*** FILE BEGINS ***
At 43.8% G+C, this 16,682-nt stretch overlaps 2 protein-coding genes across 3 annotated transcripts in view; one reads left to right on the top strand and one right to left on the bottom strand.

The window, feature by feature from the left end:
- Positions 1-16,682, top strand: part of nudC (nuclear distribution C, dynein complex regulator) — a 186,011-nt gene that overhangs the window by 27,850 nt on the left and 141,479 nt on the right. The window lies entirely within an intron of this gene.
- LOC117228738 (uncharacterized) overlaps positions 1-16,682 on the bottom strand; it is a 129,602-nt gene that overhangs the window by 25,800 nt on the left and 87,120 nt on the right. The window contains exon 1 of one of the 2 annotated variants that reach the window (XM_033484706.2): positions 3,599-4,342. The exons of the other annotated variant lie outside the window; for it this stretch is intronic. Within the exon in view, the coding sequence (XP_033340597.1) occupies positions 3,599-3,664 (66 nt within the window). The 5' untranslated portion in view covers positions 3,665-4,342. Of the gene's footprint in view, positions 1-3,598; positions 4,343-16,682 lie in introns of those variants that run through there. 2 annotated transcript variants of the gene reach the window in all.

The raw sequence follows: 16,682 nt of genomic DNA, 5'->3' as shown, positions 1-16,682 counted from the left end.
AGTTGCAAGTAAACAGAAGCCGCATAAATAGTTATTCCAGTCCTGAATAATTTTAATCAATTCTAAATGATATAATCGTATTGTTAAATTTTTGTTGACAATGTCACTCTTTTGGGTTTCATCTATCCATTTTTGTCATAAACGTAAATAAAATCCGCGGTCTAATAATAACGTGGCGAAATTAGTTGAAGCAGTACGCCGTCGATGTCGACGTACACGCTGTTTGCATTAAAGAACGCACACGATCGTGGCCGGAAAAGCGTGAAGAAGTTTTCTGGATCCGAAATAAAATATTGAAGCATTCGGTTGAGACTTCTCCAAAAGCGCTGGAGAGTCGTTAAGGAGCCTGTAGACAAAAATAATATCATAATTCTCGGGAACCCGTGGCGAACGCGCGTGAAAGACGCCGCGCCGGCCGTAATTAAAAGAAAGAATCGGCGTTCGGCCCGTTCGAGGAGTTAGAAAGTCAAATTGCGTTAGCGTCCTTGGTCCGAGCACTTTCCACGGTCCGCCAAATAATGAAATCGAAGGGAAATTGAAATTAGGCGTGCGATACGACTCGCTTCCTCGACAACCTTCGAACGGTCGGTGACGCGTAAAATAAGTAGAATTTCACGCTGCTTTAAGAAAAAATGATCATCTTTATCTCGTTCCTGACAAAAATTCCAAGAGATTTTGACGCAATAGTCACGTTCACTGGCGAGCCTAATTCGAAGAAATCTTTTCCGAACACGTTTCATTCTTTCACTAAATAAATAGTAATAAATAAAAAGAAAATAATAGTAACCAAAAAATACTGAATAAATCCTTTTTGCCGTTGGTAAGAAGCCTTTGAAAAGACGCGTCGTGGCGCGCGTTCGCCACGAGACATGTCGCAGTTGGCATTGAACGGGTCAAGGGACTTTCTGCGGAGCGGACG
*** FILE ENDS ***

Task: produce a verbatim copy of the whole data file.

At 43.8% G+C, this 16,682-nt stretch overlaps 2 protein-coding genes across 3 annotated transcripts in view; one reads left to right on the top strand and one right to left on the bottom strand.

The window, feature by feature from the left end:
- Positions 1-16,682, top strand: part of nudC (nuclear distribution C, dynein complex regulator) — a 186,011-nt gene that overhangs the window by 27,850 nt on the left and 141,479 nt on the right. The window lies entirely within an intron of this gene.
- LOC117228738 (uncharacterized) overlaps positions 1-16,682 on the bottom strand; it is a 129,602-nt gene that overhangs the window by 25,800 nt on the left and 87,120 nt on the right. The window contains exon 1 of one of the 2 annotated variants that reach the window (XM_033484706.2): positions 3,599-4,342. The exons of the other annotated variant lie outside the window; for it this stretch is intronic. Within the exon in view, the coding sequence (XP_033340597.1) occupies positions 3,599-3,664 (66 nt within the window). The 5' untranslated portion in view covers positions 3,665-4,342. Of the gene's footprint in view, positions 1-3,598; positions 4,343-16,682 lie in introns of those variants that run through there. 2 annotated transcript variants of the gene reach the window in all.

The raw sequence follows: 16,682 nt of genomic DNA, 5'->3' as shown, positions 1-16,682 counted from the left end.
AGTTGCAAGTAAACAGAAGCCGCATAAATAGTTATTCCAGTCCTGAATAATTTTAATCAATTCTAAATGATATAATCGTATTGTTAAATTTTTGTTGACAATGTCACTCTTTTGGGTTTCATCTATCCATTTTTGTCATAAACGTAAATAAAATCCGCGGTCTAATAATAACGTGGCGAAATTAGTTGAAGCAGTACGCCGTCGATGTCGACGTACACGCTGTTTGCATTAAAGAACGCACACGATCGTGGCCGGAAAAGCGTGAAGAAGTTTTCTGGATCCGAAATAAAATATTGAAGCATTCGGTTGAGACTTCTCCAAAAGCGCTGGAGAGTCGTTAAGGAGCCTGTAGACAAAAATAATATCATAATTCTCGGGAACCCGTGGCGAACGCGCGTGAAAGACGCCGCGCCGGCCGTAATTAAAAGAAAGAATCGGCGTTCGGCCCGTTCGAGGAGTTAGAAAGTCAAATTGCGTTAGCGTCCTTGGTCCGAGCACTTTCCACGGTCCGCCAAATAATGAAATCGAAGGGAAATTGAAATTAGGCGTGCGATACGACTCGCTTCCTCGACAACCTTCGAACGGTCGGTGACGCGTAAAATAAGTAGAATTTCACGCTGCTTTAAGAAAAAATGATCATCTTTATCTCGTTCCTGACAAAAATTCCAAGAGATTTTGACGCAATAGTCACGTTCACTGGCGAGCCTAATTCGAAGAAATCTTTTCCGAACACGTTTCATTCTTTCACTAAATAAATAGTAATAAATAAAAAGAAAATAATAGTAACCAAAAAATACTGAATAAATCCTTTTTGCCGTTGGTAAGAAGCCTTTGAAAAGACGCGTCGTGGCGCGCGTTCGCCACGAGACATGTCGCAGTTGGCATTGAACGGGTCAAGGGACTTTCTGCGGAGCGGACG